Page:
As the rockets got increasingly larger he required bigger and bigger engines to lift them off the ground. He would buy the smaller engines from the hobby shops, take them back to his garage and combine all the explosives like a mad scientist in his lab. Years later it became common knowledge that he used those rockets to store and deliver plastic baggies of marijuana. That was why some of the rockets were launched at what appeared to be dangerous angles and were never seen again. They would go off like surface-to-air missiles. The wind had to be just so. Off in the distance, the nose cone would pop and a parachute would open. James’ dad would stand and watch through binoculars. He always said he would get it later. Then he would turn, pick up his tripod, go back inside and wouldn’t be seen again for days.
James and Dean were always outside in those days. The only limitation was the invisible force field thrown up by James’ dad. The effect of which meant that James was never allowed to go beyond the extent of the block in either direction. His world was very small. Small house, small room, small yard, small car, small outdoors. To kids who couldn’t drive, this normally wasn’t a problem. It became a problem when they wanted to go to the little Korean market where they bought their junk food. It was two blocks beyond the force field.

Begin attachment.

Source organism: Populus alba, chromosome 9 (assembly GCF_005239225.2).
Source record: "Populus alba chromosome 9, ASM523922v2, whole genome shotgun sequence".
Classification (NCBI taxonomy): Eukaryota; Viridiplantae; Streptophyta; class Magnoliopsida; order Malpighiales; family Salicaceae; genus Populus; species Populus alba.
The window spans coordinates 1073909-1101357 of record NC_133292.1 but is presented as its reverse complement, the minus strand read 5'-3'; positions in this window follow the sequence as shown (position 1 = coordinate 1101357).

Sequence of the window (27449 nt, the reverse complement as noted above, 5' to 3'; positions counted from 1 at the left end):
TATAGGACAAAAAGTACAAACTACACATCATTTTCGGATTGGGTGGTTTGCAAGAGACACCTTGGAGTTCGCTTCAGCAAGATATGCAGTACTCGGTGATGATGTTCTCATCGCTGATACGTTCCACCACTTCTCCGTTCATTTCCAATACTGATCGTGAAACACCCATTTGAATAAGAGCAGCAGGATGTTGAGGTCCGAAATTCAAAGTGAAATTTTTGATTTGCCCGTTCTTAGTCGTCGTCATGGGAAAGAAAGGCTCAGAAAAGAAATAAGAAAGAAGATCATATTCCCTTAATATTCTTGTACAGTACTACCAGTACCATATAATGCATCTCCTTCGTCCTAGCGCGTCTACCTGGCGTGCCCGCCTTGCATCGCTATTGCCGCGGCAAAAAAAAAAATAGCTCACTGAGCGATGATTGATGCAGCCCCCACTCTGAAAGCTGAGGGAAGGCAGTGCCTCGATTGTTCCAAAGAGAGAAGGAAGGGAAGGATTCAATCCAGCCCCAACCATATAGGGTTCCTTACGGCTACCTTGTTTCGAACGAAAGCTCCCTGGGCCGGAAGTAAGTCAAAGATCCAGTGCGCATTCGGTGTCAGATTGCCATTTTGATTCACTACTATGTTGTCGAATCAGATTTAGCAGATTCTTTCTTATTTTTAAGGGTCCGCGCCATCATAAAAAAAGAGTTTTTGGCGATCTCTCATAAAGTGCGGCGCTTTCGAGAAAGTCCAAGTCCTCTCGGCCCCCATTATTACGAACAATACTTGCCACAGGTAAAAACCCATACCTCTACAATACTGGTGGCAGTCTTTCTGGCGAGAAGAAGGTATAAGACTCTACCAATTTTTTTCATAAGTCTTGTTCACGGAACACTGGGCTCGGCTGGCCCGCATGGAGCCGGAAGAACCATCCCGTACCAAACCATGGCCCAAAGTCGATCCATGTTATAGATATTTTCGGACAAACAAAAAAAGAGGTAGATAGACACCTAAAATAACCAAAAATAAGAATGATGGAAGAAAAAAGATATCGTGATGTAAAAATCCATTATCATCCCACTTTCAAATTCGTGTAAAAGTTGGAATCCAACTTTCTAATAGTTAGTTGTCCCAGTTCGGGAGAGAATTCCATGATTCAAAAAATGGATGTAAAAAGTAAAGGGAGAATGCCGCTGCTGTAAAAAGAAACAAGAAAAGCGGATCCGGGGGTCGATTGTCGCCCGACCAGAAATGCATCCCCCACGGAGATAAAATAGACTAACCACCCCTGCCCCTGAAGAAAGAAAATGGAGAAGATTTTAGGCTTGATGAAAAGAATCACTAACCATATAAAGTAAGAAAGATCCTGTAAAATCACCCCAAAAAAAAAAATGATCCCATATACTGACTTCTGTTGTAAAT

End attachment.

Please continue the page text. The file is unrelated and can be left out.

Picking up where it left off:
The kids would be riding their bikes and when they came to the end of the block, James would have to slide to a stop. While the others rode off laughing and making sound effects that would be accurate for a force field, Dean would always stop and ask what he wanted from the store. James would pathetically wait for everyone to glide back down the hill whereupon they would ride again until he had to slide to a stop at the opposite corner. They would always make fun of James for this. Dean never said a word. They would ride back and forth, wasting time until their respective dinnertimes and TV.
Now James didn’t live anywhere. He had followed an art school girl to Germany and was back with forever-young mom (still wearing shorts) and now judicially-reformed, born-again, post-stoner dad. He had been sleeping on the floor of their little apartment by the power plant.
James had been home when the DEA agents rammed through the hollow front door of the little salmon pink bungalow that had been under surveillance for months. They had turned everything in sight upside down, trashing his room (logically the drugs are always kept in the child’s room), taking away all the rockets, and breaking his innocence forever.